South of Ataturk Square, and north of the pedestrianized shopping streets that greet you on passing through the Lokmaci Gate (that is the Ledra Street crossing from the south), is an area of busy traffic and impressive buildings.
You can’t miss the Büyük Hamam (Great Baths) – it’s a fine stone building that looks as if it has sunk into the ground (whereas, of course, it’s the ground that has risen up from its original medieval level as successive layers of building have taken place). The baths were converted by the Ottomans from a Lusignan church, St George of the Latins, whose front portal is still the main entrance, and is approached down one of two flights of stone steps. Though it would be a particularly atmospheric place in which to bathe, it rarely seems to be open.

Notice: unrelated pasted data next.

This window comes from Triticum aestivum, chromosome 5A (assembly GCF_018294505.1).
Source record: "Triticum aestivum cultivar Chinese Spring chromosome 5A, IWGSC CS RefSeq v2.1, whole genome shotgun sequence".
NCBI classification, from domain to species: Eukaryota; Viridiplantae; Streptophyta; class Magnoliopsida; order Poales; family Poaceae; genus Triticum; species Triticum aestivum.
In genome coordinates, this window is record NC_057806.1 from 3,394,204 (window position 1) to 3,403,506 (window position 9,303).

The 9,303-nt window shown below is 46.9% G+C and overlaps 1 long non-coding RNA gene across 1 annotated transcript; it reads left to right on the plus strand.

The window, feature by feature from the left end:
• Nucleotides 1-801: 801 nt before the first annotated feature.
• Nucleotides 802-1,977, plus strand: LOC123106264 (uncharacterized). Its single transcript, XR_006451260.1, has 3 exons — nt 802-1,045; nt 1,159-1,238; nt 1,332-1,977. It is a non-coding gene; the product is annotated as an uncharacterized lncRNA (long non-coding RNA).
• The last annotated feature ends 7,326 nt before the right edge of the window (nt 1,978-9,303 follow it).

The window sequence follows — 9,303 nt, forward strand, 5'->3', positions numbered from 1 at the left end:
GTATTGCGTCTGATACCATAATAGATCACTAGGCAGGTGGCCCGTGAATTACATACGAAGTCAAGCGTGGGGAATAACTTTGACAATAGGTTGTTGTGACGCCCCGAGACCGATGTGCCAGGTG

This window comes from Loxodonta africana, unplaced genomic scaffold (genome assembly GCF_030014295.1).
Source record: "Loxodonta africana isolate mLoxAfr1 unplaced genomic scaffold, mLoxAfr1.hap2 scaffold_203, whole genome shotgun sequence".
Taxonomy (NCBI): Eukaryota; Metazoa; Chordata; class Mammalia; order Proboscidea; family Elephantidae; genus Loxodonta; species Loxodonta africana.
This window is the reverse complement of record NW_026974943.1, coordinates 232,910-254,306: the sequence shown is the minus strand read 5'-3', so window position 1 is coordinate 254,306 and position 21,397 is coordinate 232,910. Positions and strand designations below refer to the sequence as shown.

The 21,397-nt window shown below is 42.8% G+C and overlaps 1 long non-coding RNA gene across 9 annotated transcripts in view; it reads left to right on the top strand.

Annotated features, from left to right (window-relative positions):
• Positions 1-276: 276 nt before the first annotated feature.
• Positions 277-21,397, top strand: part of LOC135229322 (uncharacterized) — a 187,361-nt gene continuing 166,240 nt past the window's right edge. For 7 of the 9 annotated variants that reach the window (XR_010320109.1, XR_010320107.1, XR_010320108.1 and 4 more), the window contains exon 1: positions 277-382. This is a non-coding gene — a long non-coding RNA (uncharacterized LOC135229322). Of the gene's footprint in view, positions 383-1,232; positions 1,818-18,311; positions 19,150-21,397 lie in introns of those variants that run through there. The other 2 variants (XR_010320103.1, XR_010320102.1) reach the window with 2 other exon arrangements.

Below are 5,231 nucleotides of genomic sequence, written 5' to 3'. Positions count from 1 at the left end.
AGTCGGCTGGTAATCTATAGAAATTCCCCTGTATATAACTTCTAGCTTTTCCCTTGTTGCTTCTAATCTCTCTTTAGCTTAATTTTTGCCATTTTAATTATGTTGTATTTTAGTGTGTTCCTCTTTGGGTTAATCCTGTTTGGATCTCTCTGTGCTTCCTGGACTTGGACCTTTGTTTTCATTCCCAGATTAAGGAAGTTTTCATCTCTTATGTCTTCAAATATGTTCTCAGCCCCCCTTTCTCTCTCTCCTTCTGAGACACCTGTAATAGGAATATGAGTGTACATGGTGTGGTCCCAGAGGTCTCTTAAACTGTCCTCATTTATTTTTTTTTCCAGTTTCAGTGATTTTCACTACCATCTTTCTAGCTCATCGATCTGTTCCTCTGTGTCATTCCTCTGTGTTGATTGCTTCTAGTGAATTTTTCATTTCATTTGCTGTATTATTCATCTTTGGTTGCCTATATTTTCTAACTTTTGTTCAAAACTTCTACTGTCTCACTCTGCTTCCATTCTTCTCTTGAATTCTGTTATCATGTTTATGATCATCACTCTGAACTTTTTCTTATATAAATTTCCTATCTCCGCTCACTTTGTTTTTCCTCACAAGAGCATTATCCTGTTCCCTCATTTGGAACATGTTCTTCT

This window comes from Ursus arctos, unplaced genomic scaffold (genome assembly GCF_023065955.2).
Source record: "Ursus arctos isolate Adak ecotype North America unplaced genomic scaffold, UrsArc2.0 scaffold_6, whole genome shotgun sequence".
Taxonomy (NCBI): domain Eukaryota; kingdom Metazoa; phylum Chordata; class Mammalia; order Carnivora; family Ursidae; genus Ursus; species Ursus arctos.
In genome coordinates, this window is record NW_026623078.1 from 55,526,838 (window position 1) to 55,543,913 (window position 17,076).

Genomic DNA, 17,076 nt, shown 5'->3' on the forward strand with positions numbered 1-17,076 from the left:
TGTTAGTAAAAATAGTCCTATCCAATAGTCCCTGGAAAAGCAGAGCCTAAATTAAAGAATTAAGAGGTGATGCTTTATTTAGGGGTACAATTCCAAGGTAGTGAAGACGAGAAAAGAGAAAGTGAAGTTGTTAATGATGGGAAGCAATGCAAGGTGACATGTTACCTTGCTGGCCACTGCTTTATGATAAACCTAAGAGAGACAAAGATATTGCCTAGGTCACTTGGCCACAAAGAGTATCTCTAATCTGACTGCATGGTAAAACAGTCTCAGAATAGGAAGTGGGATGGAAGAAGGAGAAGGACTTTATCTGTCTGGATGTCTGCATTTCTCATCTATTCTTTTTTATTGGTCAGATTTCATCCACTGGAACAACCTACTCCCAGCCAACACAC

A minutes’ walk east of the Büyük Hamam is the Kumarkilar Han, or “Gamblers’ Inn”. Also called “The inn for merchants using donkeys” and “the inn for travelling musicians” the Kumarkilar Han is now in a sad state of neglect. Built around 1700, with 44 of its original 56 rooms surviving, it is crying out for renovation; only the front Gothic archway and door – probably dating from an earlier building – are in a good state of repair. Take a look from the street (you can’t get into the building), imagine what it would look like after renovation, then pass swiftly on to the Büyük Han down the street.